Now in its fifth consecutive year, the comprehensive survey is independently produced by Javelin Strategy & Research. It is the nation's longest-running study of identity fraud, with 24,000 U.S. respondents over the past five years. Identity fraud is defined as the unauthorized use of another person's personal information to achieve illicit financial gain. In October 2008, nearly 4,800 telephone interviews with U.S. consumers identified important findings about the impact of fraud while at the same time uncovering both areas of progress and concern for Americans.
"Javelin's 2009 Identity Fraud Report highlights that fraud is increasing but it is being caught more quickly; consumer costs are declining; and crimes of opportunity, such as information from lost wallets, still comprise the vast majority of incidents," said James Van Dyke, president and founder of Javelin Strategy & Research. "The good news is research shows consumers have more control than they may think and more of them are actively taking steps to protect themselves. Additionally, the financial industry has made significant strides to resolve fraud incidents for their customers and put stronger controls in place to limit fraud, which is lessening the impact of this crime."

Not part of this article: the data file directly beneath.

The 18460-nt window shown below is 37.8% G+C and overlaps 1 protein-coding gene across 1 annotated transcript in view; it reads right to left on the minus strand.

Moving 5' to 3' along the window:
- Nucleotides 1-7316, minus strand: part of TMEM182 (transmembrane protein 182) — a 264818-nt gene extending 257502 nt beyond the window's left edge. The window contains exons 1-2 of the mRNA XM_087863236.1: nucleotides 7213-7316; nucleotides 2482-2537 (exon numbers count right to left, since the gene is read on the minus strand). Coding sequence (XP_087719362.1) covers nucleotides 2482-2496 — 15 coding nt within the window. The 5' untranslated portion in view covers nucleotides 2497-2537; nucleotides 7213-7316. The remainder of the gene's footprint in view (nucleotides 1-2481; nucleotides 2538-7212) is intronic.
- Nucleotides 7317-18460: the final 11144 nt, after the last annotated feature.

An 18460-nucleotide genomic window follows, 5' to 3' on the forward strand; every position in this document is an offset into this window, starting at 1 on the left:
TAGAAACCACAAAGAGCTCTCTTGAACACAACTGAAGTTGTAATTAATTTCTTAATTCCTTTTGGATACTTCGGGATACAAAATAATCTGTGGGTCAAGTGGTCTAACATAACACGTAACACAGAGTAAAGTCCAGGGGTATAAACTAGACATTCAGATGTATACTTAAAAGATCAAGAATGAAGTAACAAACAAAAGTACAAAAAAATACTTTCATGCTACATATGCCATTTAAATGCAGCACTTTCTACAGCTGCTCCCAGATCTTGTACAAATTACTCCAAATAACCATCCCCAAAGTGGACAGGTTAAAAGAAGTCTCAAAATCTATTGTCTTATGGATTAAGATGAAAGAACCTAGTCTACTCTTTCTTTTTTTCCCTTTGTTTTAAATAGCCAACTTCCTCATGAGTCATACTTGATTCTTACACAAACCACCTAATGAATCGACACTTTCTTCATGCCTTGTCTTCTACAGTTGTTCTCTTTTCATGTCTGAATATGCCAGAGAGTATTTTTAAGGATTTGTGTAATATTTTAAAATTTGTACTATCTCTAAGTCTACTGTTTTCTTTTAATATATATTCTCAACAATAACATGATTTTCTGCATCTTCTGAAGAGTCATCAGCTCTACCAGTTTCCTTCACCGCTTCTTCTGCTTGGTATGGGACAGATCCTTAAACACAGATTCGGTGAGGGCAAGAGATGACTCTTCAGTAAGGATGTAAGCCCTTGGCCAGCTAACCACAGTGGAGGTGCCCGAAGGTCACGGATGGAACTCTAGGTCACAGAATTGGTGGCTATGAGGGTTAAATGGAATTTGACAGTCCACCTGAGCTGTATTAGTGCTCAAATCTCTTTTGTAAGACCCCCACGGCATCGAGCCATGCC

Other findings in this year's report reinforce the trend that when the cause of fraud is known by the victim, criminals are frequently obtaining personal information from stolen physical belongings. Stolen ATM/Debit personal identification
Javelin Strategy & Research